The Office of the Privacy Commissioner received a number of complaints this year about that very thing, and while none were upheld, the commissioner raised concerns about how power companies were looking after this information.
We share these concerns and think power companies need to clarify in their privacy policies how consumers’ data is handled and protected.
In 2009, the Parliamentary Commissioner for the Environment released a report expressing concern the rollout of smart meters was being entirely driven by electricity retailers, with no government control.
The commissioner recommended the government ensure all meters were really “smart”, by requiring them to have home area network (HAN) communication functionality, and in-home displays (IHDs). HANs allow meters to interact with smart appliances, for example switching on your dryer in the middle of the night when power’s cheapest. IHDs show real-time energy use – allowing you to identify power-hungry appliances and shift their use to off-peak times.
However, the Electricity Commission (now the Electricity Authority) presented a report to the then Minister of Energy and Resources Gerry Brownlee advising against regulation. The report concluded the costs of adding HAN and IHD would exceed any economic and environmental benefits. The Environment Commissioner raised concerns over the methodology used in the cost-benefit analysis. However, the minister accepted the report’s advice.
As a result, electricity retailers installed meters capable of recording your power use, but that’s about it – most of us are stuck with basic models that can’t do much else. Some energy companies don’t see this as a problem, and say the industry is moving toward control and monitoring through the internet via online tools.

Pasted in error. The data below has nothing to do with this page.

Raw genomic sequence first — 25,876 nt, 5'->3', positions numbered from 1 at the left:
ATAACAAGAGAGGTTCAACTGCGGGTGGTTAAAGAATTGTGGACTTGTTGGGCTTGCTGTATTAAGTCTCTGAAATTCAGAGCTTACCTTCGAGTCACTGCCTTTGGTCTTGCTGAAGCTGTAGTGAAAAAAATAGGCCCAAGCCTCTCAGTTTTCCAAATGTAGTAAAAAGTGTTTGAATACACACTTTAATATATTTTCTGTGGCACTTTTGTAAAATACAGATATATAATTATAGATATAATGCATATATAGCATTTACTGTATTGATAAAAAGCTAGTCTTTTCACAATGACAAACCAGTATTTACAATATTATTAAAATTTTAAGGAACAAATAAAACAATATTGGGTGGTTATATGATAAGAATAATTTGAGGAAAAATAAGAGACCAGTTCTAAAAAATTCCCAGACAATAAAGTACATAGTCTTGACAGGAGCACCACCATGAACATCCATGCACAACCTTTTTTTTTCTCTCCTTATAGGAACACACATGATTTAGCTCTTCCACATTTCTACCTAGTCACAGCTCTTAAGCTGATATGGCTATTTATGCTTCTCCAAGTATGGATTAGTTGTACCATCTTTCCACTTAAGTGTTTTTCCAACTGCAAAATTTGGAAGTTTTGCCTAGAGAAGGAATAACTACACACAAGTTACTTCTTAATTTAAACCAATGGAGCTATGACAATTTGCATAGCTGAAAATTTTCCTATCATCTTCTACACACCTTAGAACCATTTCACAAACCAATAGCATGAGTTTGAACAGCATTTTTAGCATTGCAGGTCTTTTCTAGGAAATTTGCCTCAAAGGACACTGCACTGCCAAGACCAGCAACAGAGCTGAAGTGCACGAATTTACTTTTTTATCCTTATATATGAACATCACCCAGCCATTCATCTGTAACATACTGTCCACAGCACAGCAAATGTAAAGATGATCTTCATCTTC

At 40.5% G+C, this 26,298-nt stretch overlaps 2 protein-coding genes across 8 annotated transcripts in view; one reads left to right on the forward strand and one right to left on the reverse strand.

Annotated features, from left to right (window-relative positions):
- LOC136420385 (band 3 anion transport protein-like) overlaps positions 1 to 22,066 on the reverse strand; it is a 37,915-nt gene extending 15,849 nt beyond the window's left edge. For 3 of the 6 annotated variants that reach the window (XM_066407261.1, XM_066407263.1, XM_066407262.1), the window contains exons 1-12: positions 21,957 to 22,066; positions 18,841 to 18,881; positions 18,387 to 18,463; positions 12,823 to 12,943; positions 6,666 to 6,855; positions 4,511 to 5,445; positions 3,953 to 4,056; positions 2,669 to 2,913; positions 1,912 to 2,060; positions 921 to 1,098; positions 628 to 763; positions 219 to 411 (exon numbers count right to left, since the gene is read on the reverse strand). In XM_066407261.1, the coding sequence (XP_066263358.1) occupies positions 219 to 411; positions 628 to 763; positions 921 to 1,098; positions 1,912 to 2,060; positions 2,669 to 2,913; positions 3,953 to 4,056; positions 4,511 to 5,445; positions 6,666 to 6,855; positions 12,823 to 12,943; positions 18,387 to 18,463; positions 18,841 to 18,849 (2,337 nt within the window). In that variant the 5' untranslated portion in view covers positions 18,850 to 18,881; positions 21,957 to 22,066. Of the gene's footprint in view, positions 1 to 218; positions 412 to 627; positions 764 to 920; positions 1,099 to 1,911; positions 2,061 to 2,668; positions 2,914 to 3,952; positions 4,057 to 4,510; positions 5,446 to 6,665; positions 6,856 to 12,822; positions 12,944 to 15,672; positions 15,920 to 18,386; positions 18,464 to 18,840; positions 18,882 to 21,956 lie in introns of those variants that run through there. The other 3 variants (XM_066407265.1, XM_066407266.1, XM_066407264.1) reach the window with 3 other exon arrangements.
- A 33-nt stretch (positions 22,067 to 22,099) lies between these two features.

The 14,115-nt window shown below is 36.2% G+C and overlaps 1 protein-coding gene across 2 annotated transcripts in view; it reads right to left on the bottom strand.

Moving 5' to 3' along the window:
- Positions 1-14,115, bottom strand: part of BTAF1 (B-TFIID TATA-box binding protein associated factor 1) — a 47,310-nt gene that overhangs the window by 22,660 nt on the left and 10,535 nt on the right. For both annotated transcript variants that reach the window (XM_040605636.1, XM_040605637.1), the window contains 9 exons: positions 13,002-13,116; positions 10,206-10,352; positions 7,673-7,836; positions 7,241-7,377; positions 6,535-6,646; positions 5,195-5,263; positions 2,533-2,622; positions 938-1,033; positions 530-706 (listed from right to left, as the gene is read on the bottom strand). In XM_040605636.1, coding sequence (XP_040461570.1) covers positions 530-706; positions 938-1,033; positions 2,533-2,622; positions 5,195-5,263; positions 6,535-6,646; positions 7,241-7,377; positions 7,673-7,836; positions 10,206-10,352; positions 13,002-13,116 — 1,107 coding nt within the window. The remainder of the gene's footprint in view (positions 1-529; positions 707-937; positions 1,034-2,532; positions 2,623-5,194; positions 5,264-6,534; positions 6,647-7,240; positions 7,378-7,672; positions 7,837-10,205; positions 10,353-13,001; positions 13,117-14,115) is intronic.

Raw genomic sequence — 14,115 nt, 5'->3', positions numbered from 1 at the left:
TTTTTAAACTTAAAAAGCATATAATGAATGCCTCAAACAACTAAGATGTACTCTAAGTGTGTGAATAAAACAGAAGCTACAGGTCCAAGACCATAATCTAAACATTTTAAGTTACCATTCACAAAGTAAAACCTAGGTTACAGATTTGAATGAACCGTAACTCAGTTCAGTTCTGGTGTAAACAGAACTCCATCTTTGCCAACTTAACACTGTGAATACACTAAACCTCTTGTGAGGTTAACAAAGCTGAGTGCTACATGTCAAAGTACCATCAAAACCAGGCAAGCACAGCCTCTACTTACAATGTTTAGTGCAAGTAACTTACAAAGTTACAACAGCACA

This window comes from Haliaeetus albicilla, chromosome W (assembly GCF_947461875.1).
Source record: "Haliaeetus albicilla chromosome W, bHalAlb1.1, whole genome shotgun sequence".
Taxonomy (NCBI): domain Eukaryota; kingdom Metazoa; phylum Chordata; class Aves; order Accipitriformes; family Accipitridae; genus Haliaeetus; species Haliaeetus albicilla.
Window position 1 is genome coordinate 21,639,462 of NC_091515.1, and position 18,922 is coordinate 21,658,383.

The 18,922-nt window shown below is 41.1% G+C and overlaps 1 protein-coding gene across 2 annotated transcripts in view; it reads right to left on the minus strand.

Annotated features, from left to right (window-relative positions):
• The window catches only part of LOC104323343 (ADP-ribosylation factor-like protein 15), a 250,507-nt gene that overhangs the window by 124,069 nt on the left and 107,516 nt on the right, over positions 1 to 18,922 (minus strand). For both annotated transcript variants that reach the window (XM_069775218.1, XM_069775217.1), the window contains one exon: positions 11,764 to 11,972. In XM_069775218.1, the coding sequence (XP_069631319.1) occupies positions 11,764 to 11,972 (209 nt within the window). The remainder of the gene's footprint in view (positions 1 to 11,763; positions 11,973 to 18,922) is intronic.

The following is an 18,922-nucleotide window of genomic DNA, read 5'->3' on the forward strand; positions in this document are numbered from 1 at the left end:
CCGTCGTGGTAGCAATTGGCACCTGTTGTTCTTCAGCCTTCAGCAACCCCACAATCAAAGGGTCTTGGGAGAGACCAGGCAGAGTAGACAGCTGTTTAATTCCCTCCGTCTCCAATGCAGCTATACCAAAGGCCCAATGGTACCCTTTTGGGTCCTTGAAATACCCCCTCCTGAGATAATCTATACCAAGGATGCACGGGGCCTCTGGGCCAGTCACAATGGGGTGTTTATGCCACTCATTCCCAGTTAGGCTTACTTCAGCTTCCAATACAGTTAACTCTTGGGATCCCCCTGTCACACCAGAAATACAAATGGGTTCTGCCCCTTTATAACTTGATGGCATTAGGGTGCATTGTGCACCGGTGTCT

In a market where innovation is hard to come by, there are a few retailers challenging the status quo. Flick Electric, which launched last year, developed technology allowing customers with any type of smart meter to take advantage of electricity spot prices and shift their usage to when power’s cheapest. This is a good start, but Flick isn’t offering meters with home area network functionality or in-home displays – you have to log on to a personalised online portal to check your power use and spot prices.
The problem with online energy monitoring programmes is they’re usually opt-in, and require users to log in to the system to access energy use reports. We think a smart meter with an in-home display provides more accessible real-time feedback for consumers, rather than the half-hourly information provided by most online tools.
There’s no law requiring you to have a smart meter. However, most retail power contracts say the provider can replace the meter at its discretion.
If you don’t want a smart meter, ask if you can opt out, or look at switching to another provider. But bear in mind, many meters’ certification expires this year so most, if not all, retailers will be opting to install smart meters.
You won’t have to pay for a smart meter if your provider’s rolling them out. However, you may be charged if your provider doesn’t require them but you’d like to have one fitted to make your billing more accurate.
If you’ve got a faulty meter, smart or otherwise, the meter’s owner is responsible for repairing it. The majority of meters are owned by the lines company, the electricity retailer or an independent meter company.
Some consumers report higher bills after switching to a smart meter. This can happen if your old analogue meter was under-recording your usage, or your estimated usage from occasional meter reading was too low. Contact your energy provider if your new bills seem high – but beware, if they don’t find any faults you could be liable for the cost of the inspection.
If you’ve got a dispute with your power company over a smart meter, we recommend contacting the Electricity and Gas Complaints Commissioner.
• New Zealand missed a golden opportunity to give consumers more control over their power use and reduce greenhouse gas emissions. In our view, the failure to regulate the rollout of smart meters was a mistake.
• Power retailers need to be clear and accountable on how they handle and protect the personal data collected by smart meters. Companies’ privacy policies should include information on how they use smart meter data.
by George Block